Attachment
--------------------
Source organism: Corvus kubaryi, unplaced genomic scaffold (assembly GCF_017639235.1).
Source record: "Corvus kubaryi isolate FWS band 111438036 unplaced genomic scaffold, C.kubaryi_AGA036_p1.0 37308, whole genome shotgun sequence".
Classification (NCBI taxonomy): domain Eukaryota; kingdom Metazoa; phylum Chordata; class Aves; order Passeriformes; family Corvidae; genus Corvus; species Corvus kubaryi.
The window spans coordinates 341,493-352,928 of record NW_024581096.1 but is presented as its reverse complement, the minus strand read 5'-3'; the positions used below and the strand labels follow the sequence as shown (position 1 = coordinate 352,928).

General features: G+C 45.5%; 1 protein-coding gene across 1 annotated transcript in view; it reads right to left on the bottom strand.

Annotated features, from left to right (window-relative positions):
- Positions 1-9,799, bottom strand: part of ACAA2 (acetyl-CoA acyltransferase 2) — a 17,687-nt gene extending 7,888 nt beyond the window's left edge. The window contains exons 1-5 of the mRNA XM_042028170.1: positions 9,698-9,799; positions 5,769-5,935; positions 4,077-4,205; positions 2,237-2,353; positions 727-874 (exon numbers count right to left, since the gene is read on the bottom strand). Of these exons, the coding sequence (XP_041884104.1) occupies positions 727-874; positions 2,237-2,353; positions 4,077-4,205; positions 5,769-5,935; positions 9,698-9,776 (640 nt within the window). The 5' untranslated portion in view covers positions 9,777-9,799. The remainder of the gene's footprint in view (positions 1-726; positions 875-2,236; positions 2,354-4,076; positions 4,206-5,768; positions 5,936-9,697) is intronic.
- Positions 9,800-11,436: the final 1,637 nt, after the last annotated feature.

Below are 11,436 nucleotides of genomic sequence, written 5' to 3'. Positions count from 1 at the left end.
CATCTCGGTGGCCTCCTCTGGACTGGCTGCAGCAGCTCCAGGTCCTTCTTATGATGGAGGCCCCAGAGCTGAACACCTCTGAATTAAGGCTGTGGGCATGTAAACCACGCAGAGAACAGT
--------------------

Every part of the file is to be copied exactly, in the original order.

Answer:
Source organism: Corvus kubaryi, unplaced genomic scaffold (assembly GCF_017639235.1).
Source record: "Corvus kubaryi isolate FWS band 111438036 unplaced genomic scaffold, C.kubaryi_AGA036_p1.0 37308, whole genome shotgun sequence".
Classification (NCBI taxonomy): domain Eukaryota; kingdom Metazoa; phylum Chordata; class Aves; order Passeriformes; family Corvidae; genus Corvus; species Corvus kubaryi.
The window spans coordinates 341,493-352,928 of record NW_024581096.1 but is presented as its reverse complement, the minus strand read 5'-3'; the positions used below and the strand labels follow the sequence as shown (position 1 = coordinate 352,928).

General features: G+C 45.5%; 1 protein-coding gene across 1 annotated transcript in view; it reads right to left on the bottom strand.

Annotated features, from left to right (window-relative positions):
- Positions 1-9,799, bottom strand: part of ACAA2 (acetyl-CoA acyltransferase 2) — a 17,687-nt gene extending 7,888 nt beyond the window's left edge. The window contains exons 1-5 of the mRNA XM_042028170.1: positions 9,698-9,799; positions 5,769-5,935; positions 4,077-4,205; positions 2,237-2,353; positions 727-874 (exon numbers count right to left, since the gene is read on the bottom strand). Of these exons, the coding sequence (XP_041884104.1) occupies positions 727-874; positions 2,237-2,353; positions 4,077-4,205; positions 5,769-5,935; positions 9,698-9,776 (640 nt within the window). The 5' untranslated portion in view covers positions 9,777-9,799. The remainder of the gene's footprint in view (positions 1-726; positions 875-2,236; positions 2,354-4,076; positions 4,206-5,768; positions 5,936-9,697) is intronic.
- Positions 9,800-11,436: the final 1,637 nt, after the last annotated feature.

Below are 11,436 nucleotides of genomic sequence, written 5' to 3'. Positions count from 1 at the left end.
CATCTCGGTGGCCTCCTCTGGACTGGCTGCAGCAGCTCCAGGTCCTTCTTATGATGGAGGCCCCAGAGCTGAACACCTCTGAATTAAGGCTGTGGGCATGTAAACCACGCAGAGAACAGT